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Spice of Life

Christopher Gardner

Double Dishing: Owner Baldev Mann and his wife, Gurmeet Mann, serve up some of Janta's specialties.

At Janta, aromatic flavors from India warm the palate without burning it

By Andrew X. Pham

AUTHENTIC ETHNIC restaurants tend to be inaccessible, the spices too exotic, the ambiance not quite comfortable, the service not entirely professional. Janta is a rare exception. How it manages to integrate all the factors and still preserve quality and authenticity is a bit of a mystery.

The restaurant resembles a small adobe with stucco facades painted in warm desert tones. Somewhat cramped with a low ceiling and too many tables, the dining room feels like a trattoria or a cantina. The only Indian artifacts are a scattering of prints and carvings, and a mounted puppet. Indian music provides a background for the often lively atmosphere of a full house on weekday lunches and weekend evenings. The
casualness of Janta makes dining fun and cozy.

Family-owned and-operated, the restaurant exudes pride. Owner Baldev Mann and chef Kundan Lal are passionate about food. They buy mostly organic vegetables and bake bread daily. Mann will happily explain to his patrons the recipes and cooking methods of each dish--with the exception of the curry, which he guards carefully. Justly so, because Janta makes some of the best curries around.

Fresh, hot and crispy, the appetizers are outstanding. The deep-fried keema samosas ($3.50), filled with lamb and vegetables, whet the appetite amazingly well with either of the accompanying sauces, tamarind or yogurt mint. The latter is particularly strong, almost hot with mint. The chicken pakoras ($5.49) are truly delicious. Batons of boneless chicken, coated with garbanzo batter and deep fried, appear half a world removed from buffalo wings.

One interesting note about Janta: Everything is served pretty much steaming hot, a divergence from the traditional finger-food temperature. Authenticity aside, the difference actually makes the cuisine more accessible and palatable to non-native diners.

A prime example of the family's superior curries is the sea bass and potato vindaloo ($12.50), served with basmati rice or naan (Indian flat bread). Huge chunks of boneless sea bass are baked in a clay oven and then simmered in curry. Backed by plenty of cilantro and scallions, the fish and the potato complement the complex curry. At Janta, the flaming flavors of chiles mingle into an aromatic spice mix that thoroughly warms the palate without singeing it.

The rojan josh ($11.95 features another well-executed curry--thick and creamy--served with oven-roasted lamb. Each curry owns a slightly different flavor, one more pronounced with cumin, another distinct with bay leaves. But Mann and Lal believe the Western palate favors garlic, so they often use garlic in ample quantities.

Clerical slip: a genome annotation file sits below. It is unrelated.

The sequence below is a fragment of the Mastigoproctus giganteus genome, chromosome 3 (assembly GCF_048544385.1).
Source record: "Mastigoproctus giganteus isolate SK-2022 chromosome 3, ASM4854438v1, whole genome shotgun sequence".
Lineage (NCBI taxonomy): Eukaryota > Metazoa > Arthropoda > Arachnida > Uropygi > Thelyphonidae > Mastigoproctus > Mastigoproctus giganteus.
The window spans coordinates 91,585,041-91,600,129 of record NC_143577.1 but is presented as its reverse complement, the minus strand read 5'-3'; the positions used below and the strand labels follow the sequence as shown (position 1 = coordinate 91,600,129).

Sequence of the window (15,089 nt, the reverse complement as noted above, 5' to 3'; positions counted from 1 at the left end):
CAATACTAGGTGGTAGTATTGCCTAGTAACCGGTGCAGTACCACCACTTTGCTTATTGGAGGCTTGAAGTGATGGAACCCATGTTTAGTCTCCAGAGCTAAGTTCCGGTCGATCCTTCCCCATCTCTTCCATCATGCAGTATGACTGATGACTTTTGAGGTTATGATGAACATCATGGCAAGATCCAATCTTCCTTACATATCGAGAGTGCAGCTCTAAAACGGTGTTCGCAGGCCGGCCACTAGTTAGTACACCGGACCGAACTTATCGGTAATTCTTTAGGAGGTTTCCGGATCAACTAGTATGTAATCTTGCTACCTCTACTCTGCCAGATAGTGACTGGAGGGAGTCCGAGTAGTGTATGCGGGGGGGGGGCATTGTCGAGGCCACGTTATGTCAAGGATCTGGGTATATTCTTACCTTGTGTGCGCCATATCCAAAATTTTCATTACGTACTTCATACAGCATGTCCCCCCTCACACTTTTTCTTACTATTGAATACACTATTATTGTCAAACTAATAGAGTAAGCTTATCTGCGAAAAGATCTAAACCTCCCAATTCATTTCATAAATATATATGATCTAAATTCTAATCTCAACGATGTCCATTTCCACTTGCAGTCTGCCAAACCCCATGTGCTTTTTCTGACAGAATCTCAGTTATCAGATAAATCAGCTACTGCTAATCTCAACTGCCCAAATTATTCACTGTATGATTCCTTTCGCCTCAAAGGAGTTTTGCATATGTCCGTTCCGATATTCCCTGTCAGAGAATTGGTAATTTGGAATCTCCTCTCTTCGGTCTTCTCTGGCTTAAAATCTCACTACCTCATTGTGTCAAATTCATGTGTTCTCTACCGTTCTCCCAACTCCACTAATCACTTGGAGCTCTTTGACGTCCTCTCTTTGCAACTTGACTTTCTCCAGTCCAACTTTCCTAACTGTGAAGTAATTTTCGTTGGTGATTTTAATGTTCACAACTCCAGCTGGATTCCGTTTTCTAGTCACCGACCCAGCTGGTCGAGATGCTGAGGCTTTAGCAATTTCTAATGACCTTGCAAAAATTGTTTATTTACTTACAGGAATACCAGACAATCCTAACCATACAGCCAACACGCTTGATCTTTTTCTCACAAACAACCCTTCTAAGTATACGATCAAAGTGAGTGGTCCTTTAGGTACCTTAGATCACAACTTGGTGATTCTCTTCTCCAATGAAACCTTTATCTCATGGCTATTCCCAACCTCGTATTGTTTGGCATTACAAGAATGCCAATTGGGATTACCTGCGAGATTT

Naan or rice accompanies all entrees. Chock full of flavors, the naan are always hot and fresh from the clay oven. The kabuli naan ($2.99), an obvious standout, is a flat round bread folded with a mix of Indian spices, yogurt, nuts and cilantro, and then baked with a light brushing of vegetable oil.

The basmati rice, on the other hand, is a mediocre vehicle for the entrees. Although the portions are generous, the rice lacks the depth and flavors that are the hallmarks of top-grade basmati.

Rice lovers should go with one of the biryani. The saffron in these dishes compensates for the lackluster rice. The organic vegetables biryani ($8.95) will please vegetarians with a brilliant palette of colors. Mixed in the yellow saffron-infused rice are white cauliflower and blanched almonds, red carrots, and green peas, broccoli and cilantro. Fragrant with cardamom, chiles, garlic and a host of other spices, this biryani is definitely one of Janta's fortes.

Janta shines so well with its curries and vegetables that the shortcomings of its soups seem inconsequential. Both the lentil dal ($1.95) and the mulligatawny ($2.45), a chicken-based lentil soup, come in underflavored and watery.

Two popular desserts are kufi ($3) and gulab jamun ($2.50). The kufi proves more icy than creamy, and the gulab jamun features cheese balls in an overly sweet syrup; both are adequate, neither extraordinary.

The perfect conclusion is probably a simple cup of chai. The Indian spiced tea, its interplay of cardamom, cinnamon and ginger mellowed with honeyed milk, ends the meal on a pensive note--the perfect refreshment to take while pondering how Janta manages to be so authentic, and yet so accessible even to timid diners.

Address: 369 Lytton Ave., Palo Alto
Phone: 415/462-5903
Cuisine: Indian
Ambiance: lively and casual
Hours: Lunch daily, 11:30am-2:30pm; dinner daily, 5:30-10pm
Entrees: $8-16

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From the May 16-22, 1996 issue of Metro

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